We can now appreciate the true intent of the formula engineered by the author: Make the layer with the angle closest to the vertex normal angle influence the most but at the same time soften this influence by subtracting influence of neighboring layers.
Before moving on to the next step consider what happens to a vertex with a normal of 1 (completely flat terrain). This is a special case as the formula in this case produces
F(1.0, 0.9) = 0.0
F(1.0, 0.7) = 0.0
F(1.0, 0.4) = 0.0
Doing the subtraction of the next layer in this case doesn't change anything. What this means is that layers that are blended based on an angle have no influence on pixels belonging to flat terrain. In other words, only the Sand Layer or the Snow layer could have any influence on a pixel like this.
I should mention that so far in my discussion of the angle blend formula I skipped over one component for simplification sake: the power node component. Right before subtracting the result from the result of the next layer down the pipeline the formula in the shader actually performs a Power(result, border of Layer). Where border of layer is the exponent and is an input parameter specifying the blurriness of the given layer. Because result at this point is a decimal number, elevating it to any power only makes the decimal smaller and this offers yet another way to tweak the influence of each layer other than its specified angle.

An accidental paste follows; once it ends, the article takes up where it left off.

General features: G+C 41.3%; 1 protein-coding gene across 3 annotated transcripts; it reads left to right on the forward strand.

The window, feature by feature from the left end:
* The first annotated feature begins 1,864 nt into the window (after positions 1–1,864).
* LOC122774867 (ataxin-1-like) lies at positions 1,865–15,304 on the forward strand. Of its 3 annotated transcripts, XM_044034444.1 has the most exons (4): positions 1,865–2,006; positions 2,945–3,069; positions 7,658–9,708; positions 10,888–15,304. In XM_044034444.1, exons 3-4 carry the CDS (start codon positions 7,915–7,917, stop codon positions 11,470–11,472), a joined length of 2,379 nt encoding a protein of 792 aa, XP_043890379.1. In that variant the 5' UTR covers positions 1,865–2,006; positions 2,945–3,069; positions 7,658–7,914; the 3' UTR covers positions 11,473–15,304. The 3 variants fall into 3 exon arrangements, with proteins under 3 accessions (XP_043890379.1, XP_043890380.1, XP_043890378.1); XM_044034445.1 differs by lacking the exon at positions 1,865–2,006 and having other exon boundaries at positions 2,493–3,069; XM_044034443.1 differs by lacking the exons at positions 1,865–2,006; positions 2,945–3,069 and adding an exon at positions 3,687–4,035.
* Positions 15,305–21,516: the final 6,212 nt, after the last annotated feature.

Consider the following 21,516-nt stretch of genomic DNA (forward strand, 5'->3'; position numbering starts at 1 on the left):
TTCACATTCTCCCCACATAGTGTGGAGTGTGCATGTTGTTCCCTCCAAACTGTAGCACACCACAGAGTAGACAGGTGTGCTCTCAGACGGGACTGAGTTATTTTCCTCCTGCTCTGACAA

The results of the angle dependent layers explained above are not used directly as the alpha inputs driving the cascaded lerp nodes. Before they are used there they are modulated (multiplied) by the macro macro variation texture mentioned earlier in order to provide another visual cue of variation between angle dependent layers and avoid banding artifacts.
Finally the result of the last lerp node in the cascade setup of daisy chained lerp nodes is multiplied by a final base color input parameter (yet another way to tweak things) and sent to the detail texture node as described earlier.